Although during this review I will mention many films and directors that Kill List reminded me of, it should in no way diminish what an audaciously original director Ben Wheatley is. He has a gripping visual style that takes one by the throat, and if the material is familiar, it’s presented in a way I’ve never seen before.
Kill List is really three films in one. The first act is a socioeconomic drama worthy of Mike Leigh. A couple and their young son live in middle-class desperation. The man, Jay (Neil Maskell), has been out of work for eight months. The wife, Shel (Myanna Buring), is just about out of patience. Their son, Sam, is fond of tales of King Arthur. One night his father tells him a bed time story about bombs in Iraq, even though Sam wants to hear about Camelot.
The couple have a small dinner party, with Jay’s old friend, Gal (Micheal Smiley), and his new girlfriend Fiona (Emma Fryer). Tensions between Jay and Shel erupt and they have a screaming argument. Things calm down, though, and the guests don’t leave, and they settle into a comfortable evening of drinking wine. There are a few things that tell us not everything is normal–Jay keeps machine guns in the garage (some bought by Shel) and Fiona scratches a Satanic-looking symbol on the back of a mirror.
Gal urges Jay to take a job, which turns out to be as hired killer. Here the movie becomes a hit man thriller, with a dash of Quentin Tarantino and a soupcon of Martin Scorsese. The Tarantino comes from the droll banter between the two killers. Smiley, a stand up comedian, has a lot of great lines, such as when discovering one of the victims is a priest, he says, “oh well, at least it’s not a toddler.” When the mysterious client, who cuts a gouge into Jay’s hand as if to sign the contract in blood, Gal asks him if it’s his wanking hand. Told no, Gal says, “Every cloud!”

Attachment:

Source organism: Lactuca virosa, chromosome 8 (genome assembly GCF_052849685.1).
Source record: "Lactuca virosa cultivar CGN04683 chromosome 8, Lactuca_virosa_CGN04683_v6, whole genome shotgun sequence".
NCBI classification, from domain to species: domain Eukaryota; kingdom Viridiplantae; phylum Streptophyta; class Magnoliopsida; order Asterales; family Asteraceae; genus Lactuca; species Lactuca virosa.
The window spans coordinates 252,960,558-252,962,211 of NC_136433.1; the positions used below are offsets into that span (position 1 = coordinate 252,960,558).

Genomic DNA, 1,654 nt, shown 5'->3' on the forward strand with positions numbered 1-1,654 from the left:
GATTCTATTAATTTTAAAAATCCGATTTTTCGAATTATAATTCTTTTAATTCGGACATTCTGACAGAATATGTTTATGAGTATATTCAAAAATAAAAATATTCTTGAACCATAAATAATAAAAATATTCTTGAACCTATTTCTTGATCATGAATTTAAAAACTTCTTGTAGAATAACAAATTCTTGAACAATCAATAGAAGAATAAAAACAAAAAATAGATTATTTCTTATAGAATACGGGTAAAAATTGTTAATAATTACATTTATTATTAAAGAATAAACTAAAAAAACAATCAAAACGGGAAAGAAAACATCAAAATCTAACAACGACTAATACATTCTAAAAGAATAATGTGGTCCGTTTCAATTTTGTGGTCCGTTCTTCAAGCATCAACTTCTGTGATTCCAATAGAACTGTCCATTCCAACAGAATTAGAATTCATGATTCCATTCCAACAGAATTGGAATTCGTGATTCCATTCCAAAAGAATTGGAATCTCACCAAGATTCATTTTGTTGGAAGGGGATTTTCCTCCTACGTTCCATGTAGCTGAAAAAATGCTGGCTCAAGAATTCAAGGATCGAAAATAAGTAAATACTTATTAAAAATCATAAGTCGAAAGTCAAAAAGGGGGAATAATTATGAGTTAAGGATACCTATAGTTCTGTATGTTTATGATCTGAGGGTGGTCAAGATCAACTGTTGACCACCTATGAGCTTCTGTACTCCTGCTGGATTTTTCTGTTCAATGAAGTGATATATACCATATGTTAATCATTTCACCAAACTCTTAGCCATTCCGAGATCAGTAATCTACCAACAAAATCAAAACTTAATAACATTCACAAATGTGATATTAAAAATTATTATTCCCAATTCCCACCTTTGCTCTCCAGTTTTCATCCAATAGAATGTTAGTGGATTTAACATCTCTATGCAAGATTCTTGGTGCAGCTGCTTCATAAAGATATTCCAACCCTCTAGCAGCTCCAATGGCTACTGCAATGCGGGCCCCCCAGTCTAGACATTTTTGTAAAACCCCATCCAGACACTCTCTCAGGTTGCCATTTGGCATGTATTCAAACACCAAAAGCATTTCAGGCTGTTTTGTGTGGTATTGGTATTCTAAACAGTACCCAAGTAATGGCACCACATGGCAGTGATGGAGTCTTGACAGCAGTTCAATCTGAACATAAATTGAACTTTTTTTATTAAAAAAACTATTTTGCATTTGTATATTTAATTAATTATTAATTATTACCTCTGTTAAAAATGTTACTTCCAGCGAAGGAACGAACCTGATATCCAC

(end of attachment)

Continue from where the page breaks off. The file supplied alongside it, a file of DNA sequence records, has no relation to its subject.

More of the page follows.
The Scorsese elements come into play when the pair’s second victim is a collector of pornography. Gal and Jay watch a DVD that we don’t see, but judging by Jay’s reaction, it’s either child pornography, a snuff film, or both. He goes off the reservation and tortures the victim until he finds out where the stuff comes from. He then finishes the man off with a hammer. Like Travis Bickle, Jay takes his revenge, forgetting hit man protocol in the process.
Finally, the third act. Ah, the third act–whether one likes this movie or not is going to be based on the reaction to the ending, where the film completely goes off the rails, as if it were The Wicker Man directed by David Lynch. I won’t go into too many details, suffice it to say the words “what the fuck?” may be uttered frequently. Though the ending is as if the movie fell asleep and experienced a nightmare, I thought it fit perfectly with what came before, and bizarre and unrealistic as it may be, it is nonetheless spellbinding. I couldn’t take my eyes away, especially in a scene filmed in a dark tunnel.
Be ready for anything when watching Kill List, and hail a fresh new voice of British cinema, Ben Wheatley.
My grade for Kill List: A.